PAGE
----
Immigration Reform Held Back by Tea Party

Reform RallyIn was November 2012, we had an election, the majority of the Latino vote went to President Barack Obama. Many thought that with his reelection, the enactment of Immigration Reform legislation was a certainty. But it became quite clear that certain politicians on Capitol Hill had different intentions. The Tea Party legislators have become an example of how disdain for governance can be a detriment to what the majority of Americans want from their government. The majority of us wanted sensible gun legislation, most us wanted to avoid going off the cliff and avoid entering the world of sequestration, most of us want healthcare for all, most of us wanted immigration reform, most of us wanted a helping hand during the hard times and what we got from Washington and the Tea Party was a deaf ear and a slap on the face.

It is now September 2013 and the enactment of Immigration Reform legislation is no closer to being passed than it was almost a year ago. On September 12th, more than 100 women were arrested after blocking traffic to protest Congress’ inability to pass immigration legislation. Among those arrested were more than 20 women who were undocumented. The women, dressed in red T-shirts that read “Women for Fair Immigration Reform” and wearing white arm bands, held a rally and then joined hands and sat down in a circle on Independence Avenue, outside the U.S. Capitol. They wanted our politicians to overhaul our immigration system that not only results in sensible reform but that also treats women and children fairly. Our current system makes it more difficult for women to gain legalization and a report for the Immigration Policy Center found that any path to citizenship must be open, affordable, and accessible to all immigrant women, including those whose work is unpaid.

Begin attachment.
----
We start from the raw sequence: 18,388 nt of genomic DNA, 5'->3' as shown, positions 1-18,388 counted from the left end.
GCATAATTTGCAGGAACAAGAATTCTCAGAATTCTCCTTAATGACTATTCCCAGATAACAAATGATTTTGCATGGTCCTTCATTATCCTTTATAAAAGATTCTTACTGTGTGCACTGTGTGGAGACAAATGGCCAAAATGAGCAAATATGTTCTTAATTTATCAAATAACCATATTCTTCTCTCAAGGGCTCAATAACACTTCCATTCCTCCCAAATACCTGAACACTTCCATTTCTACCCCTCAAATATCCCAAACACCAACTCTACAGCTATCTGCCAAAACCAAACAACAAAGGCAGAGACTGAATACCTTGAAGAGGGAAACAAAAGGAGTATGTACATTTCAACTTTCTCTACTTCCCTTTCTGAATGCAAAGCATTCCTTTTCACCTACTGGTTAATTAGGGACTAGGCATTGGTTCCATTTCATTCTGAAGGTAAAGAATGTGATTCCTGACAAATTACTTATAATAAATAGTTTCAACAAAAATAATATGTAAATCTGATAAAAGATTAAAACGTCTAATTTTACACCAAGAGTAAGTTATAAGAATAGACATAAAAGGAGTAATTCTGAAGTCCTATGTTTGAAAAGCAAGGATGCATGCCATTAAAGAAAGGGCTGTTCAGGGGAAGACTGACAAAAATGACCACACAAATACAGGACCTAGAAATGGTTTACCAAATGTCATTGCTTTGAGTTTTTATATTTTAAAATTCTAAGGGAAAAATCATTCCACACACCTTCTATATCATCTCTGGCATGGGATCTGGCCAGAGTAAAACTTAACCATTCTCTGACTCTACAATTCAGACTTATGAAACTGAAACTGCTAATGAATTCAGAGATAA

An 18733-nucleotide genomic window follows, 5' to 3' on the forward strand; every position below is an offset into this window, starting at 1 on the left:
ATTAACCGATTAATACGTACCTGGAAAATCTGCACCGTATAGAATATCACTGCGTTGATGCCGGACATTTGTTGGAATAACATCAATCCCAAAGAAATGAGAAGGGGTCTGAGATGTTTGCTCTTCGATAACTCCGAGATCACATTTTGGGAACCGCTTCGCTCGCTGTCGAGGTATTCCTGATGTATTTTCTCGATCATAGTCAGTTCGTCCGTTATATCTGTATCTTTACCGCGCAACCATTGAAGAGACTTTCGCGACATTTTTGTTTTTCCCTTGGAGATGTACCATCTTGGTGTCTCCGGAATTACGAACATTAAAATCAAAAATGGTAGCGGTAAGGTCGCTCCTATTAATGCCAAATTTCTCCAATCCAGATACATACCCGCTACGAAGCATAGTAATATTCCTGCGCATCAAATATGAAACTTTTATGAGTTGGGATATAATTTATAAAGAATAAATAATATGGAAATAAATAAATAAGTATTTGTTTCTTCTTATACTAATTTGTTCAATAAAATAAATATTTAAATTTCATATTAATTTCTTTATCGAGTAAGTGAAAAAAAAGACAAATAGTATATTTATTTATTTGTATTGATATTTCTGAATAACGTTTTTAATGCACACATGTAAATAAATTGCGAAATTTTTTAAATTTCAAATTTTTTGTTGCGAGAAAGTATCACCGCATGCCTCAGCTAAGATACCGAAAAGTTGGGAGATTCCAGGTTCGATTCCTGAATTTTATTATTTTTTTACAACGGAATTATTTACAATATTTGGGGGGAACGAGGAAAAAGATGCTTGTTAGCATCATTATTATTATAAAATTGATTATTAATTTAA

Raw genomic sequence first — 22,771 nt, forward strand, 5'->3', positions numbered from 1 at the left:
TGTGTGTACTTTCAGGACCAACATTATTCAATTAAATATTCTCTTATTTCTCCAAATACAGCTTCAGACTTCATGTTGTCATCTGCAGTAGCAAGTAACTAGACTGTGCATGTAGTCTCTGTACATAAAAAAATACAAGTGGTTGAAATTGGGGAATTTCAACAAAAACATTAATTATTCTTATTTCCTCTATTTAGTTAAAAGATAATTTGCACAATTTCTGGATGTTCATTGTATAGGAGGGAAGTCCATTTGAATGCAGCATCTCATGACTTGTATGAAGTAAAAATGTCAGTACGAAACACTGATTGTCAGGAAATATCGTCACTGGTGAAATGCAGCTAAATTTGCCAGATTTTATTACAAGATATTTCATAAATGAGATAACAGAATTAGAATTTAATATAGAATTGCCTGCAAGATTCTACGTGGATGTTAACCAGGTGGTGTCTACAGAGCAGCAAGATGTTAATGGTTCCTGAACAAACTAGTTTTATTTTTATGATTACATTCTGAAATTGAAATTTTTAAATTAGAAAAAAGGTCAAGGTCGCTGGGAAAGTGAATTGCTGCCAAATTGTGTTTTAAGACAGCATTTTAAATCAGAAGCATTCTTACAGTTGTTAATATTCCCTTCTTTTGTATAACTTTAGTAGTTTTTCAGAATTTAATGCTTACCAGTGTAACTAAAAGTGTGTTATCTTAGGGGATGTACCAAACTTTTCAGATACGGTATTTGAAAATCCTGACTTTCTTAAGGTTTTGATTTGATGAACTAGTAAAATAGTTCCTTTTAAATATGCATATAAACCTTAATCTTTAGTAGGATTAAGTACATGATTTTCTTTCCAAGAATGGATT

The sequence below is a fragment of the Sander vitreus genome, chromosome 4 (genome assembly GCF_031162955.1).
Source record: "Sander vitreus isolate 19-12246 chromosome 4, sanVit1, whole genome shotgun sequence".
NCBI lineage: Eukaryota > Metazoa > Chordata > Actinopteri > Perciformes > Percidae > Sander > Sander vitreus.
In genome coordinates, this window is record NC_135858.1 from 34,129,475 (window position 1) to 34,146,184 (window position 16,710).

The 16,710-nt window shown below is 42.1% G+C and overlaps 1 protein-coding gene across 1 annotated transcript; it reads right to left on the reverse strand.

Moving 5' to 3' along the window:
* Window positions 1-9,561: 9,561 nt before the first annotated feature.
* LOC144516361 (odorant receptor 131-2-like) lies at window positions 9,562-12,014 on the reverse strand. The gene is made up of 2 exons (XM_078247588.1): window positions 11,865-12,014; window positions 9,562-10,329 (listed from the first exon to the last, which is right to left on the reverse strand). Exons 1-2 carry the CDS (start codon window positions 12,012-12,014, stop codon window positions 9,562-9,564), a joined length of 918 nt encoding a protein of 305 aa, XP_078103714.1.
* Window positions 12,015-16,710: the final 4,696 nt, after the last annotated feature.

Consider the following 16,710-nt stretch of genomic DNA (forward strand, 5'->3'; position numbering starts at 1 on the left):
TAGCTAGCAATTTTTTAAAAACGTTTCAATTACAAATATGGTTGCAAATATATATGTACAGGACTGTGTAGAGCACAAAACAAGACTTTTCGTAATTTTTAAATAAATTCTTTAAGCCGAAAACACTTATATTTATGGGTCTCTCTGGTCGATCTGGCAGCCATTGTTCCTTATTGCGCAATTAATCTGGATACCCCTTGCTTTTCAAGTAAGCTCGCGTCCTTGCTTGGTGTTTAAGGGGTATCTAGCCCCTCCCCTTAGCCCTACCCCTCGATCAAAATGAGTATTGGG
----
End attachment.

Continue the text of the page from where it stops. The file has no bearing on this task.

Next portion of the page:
And these U.S. immigration laws can also be detrimental to children. Often, our current immigration enforcement system separates children, who are often U.S. citizens, from their undocumented immigrant parents. The Pew Hispanic Center estimates that approximately 5.5 million children in the United States live in mixed-legal status families with at least one parent who is an undocumented immigrant and at risk of deportation.

So what is Congress doing? Well, these poor congressmen, after a 5-week vacation, have a full schedule on items that they have to debate this fall, so some don’t even know if immigration reform legislation will come up. And some believe that if it doesn’t come up for debate in 2013, it won’t be on the docket again until 2015. So are we made to believe that our elected officials cannot multitask? They can tweet and download Apps and play games on their smartphones so surely they can debate more than one form of legislation at a time. If not, maybe we should stop paying their salaries and health care benefits, after all they are made possible by us tax payers.

Cullen Hightower once said “Wisdom is what’s left after we’ve run out of personal opinions.” It’s time for the politicians to put aside their petty “personal opinions” and start to listen to their constituents and begin to do the people’s work. Why? Because the majority of us WANT sensible gun legislation, most us WANT resolved the detrimental effects of sequestration, most of us WANT healthcare for all, most of us WANT immigration reform, and most of us WANT the help to get back on our feet and NOT a slap on the face.